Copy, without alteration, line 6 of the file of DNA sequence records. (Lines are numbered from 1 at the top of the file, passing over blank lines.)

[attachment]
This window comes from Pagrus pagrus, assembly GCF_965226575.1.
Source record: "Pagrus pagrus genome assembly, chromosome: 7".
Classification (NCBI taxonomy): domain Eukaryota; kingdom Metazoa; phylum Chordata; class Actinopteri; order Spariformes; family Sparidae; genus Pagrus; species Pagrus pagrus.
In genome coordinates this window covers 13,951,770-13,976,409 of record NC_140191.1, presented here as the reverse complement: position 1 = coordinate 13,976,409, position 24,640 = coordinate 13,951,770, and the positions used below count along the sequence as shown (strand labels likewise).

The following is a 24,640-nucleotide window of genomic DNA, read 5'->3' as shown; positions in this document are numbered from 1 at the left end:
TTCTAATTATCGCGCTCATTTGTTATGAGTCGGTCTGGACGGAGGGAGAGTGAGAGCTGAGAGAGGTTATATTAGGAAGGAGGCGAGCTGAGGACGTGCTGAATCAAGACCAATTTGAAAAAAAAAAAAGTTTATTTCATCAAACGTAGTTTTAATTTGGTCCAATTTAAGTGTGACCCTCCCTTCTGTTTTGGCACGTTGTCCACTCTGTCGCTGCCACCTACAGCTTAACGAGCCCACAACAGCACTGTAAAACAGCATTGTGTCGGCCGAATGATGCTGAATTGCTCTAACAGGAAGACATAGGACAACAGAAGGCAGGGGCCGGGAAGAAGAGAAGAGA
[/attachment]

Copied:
TTCTAATTATCGCGCTCATTTGTTATGAGTCGGTCTGGACGGAGGGAGAGTGAGAGCTGAGAGAGGTTATATTAGGAAGGAGGCGAGCTGAGGACGTGCTGAATCAAGACCAATTTGAAAAAAAAAAAAGTTTATTTCATCAAACGTAGTTTTAATTTGGTCCAATTTAAGTGTGACCCTCCCTTCTGTTTTGGCACGTTGTCCACTCTGTCGCTGCCACCTACAGCTTAACGAGCCCACAACAGCACTGTAAAACAGCATTGTGTCGGCCGAATGATGCTGAATTGCTCTAACAGGAAGACATAGGACAACAGAAGGCAGGGGCCGGGAAGAAGAGAAGAGA